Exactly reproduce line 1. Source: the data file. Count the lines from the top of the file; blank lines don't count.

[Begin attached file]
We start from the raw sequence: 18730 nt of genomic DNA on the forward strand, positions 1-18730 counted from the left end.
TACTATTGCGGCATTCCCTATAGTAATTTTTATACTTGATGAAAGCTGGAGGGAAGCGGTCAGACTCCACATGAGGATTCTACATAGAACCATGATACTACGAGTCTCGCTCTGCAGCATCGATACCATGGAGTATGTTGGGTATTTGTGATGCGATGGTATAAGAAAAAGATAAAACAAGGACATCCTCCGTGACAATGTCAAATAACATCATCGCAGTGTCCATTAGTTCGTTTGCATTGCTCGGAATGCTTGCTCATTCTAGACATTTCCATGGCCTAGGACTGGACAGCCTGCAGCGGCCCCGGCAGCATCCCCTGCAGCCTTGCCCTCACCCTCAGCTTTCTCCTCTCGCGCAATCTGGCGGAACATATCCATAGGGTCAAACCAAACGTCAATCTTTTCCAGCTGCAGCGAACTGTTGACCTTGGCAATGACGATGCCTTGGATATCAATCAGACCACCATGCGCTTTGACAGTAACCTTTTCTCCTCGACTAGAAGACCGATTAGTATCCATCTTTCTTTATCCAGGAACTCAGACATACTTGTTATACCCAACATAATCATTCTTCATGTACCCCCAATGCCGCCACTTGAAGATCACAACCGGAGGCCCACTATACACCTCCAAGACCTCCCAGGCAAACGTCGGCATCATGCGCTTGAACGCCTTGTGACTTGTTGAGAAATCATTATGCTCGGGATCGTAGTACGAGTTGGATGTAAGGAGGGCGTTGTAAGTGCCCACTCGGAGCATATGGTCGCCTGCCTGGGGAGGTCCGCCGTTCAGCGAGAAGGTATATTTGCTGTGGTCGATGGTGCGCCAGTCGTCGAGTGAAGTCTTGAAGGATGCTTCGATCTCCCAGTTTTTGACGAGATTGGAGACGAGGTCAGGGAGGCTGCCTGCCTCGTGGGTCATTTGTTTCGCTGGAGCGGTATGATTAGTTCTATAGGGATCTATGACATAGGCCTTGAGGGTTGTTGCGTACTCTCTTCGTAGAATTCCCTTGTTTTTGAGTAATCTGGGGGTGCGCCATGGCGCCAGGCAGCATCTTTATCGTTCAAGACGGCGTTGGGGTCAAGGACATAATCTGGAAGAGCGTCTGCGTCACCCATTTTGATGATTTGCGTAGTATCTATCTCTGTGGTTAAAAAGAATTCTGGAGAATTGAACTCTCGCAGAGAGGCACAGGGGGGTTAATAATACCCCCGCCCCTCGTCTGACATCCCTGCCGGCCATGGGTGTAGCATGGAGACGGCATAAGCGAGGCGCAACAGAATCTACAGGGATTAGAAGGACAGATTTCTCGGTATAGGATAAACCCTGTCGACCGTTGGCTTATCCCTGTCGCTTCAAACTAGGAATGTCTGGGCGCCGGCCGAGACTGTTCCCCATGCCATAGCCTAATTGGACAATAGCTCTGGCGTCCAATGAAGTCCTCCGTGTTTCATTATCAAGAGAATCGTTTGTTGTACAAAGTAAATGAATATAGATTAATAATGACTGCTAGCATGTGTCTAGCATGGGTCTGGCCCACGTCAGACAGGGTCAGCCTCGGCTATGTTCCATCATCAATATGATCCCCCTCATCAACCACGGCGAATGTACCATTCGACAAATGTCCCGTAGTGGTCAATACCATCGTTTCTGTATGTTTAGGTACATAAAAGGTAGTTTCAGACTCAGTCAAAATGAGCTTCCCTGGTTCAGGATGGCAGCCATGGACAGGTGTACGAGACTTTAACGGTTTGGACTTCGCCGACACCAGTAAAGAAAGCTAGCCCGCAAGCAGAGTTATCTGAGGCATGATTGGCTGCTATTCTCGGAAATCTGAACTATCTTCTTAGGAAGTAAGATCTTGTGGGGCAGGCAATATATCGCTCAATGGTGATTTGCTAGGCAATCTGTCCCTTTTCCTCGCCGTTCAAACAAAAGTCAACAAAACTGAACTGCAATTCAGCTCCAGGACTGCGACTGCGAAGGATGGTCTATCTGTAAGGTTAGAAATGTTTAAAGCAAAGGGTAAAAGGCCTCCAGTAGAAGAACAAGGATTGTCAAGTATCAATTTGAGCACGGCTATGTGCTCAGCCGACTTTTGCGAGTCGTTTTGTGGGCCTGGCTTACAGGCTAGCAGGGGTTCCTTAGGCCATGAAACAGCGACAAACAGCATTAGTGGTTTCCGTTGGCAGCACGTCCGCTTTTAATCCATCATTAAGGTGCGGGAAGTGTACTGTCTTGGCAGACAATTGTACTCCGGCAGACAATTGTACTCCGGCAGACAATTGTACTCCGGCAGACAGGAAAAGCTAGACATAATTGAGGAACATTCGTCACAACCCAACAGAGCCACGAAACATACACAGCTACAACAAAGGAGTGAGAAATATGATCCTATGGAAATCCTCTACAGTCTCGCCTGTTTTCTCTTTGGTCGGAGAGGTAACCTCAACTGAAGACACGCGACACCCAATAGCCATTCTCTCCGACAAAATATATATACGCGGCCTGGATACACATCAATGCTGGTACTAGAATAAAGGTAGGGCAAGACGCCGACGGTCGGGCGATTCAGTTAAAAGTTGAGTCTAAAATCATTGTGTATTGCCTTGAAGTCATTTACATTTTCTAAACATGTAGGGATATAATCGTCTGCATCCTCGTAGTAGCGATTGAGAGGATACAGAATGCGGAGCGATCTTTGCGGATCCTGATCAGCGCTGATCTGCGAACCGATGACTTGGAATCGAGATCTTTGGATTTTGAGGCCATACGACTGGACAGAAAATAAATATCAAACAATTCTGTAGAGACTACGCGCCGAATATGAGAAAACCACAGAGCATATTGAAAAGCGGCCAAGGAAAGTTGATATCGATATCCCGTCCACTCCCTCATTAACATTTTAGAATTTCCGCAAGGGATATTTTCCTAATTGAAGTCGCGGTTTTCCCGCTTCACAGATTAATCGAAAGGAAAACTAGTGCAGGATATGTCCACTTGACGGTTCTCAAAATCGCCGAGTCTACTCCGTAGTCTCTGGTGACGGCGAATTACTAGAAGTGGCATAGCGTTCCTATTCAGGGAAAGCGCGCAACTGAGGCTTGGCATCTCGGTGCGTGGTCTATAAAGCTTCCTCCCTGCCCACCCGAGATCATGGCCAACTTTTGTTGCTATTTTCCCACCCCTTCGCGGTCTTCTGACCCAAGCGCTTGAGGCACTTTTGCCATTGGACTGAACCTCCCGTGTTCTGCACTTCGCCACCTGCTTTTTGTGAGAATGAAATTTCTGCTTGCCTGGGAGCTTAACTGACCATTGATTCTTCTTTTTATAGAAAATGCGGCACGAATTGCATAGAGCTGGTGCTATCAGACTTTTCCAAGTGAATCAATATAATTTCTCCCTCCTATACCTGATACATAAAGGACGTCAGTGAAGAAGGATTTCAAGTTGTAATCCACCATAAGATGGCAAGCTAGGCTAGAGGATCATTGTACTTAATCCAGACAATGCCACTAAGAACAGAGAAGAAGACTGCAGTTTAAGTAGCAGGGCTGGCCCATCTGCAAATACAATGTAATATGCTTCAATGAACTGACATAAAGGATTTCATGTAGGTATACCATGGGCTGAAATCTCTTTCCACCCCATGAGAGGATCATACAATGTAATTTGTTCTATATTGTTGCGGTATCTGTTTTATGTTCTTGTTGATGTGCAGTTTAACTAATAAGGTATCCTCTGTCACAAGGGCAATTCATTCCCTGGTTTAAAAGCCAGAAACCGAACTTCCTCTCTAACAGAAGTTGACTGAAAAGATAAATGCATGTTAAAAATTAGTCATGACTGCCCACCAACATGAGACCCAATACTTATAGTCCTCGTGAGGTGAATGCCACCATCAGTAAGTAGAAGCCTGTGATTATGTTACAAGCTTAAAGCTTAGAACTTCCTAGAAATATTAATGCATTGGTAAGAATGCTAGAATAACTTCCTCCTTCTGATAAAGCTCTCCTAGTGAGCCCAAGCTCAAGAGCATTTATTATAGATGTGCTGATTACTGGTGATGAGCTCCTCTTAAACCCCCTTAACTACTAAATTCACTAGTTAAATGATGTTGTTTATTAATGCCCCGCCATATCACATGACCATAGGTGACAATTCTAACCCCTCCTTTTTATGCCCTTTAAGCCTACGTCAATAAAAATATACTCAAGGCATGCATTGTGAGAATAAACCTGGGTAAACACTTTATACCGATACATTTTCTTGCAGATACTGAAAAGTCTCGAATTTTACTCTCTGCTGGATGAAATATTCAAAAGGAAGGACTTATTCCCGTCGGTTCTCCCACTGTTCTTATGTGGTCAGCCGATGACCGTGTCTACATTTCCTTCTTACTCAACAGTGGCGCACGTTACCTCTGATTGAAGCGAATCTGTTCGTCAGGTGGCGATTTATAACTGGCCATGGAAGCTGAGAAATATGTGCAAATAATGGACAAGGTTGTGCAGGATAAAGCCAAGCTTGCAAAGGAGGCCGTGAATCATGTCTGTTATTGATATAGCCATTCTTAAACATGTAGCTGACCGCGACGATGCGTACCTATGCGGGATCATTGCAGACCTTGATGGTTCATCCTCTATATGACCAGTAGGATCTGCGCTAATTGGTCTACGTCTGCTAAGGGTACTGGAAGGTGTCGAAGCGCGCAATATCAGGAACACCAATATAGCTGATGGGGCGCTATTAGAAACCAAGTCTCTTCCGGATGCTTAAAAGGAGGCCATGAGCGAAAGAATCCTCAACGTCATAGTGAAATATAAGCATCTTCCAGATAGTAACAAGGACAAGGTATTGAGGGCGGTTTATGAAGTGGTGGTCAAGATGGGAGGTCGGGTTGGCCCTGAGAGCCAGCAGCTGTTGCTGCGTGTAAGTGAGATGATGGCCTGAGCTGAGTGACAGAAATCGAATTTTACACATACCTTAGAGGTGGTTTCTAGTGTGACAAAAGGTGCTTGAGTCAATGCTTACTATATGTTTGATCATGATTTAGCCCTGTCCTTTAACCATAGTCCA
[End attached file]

We start from the raw sequence: 18730 nt of genomic DNA on the forward strand, positions 1-18730 counted from the left end.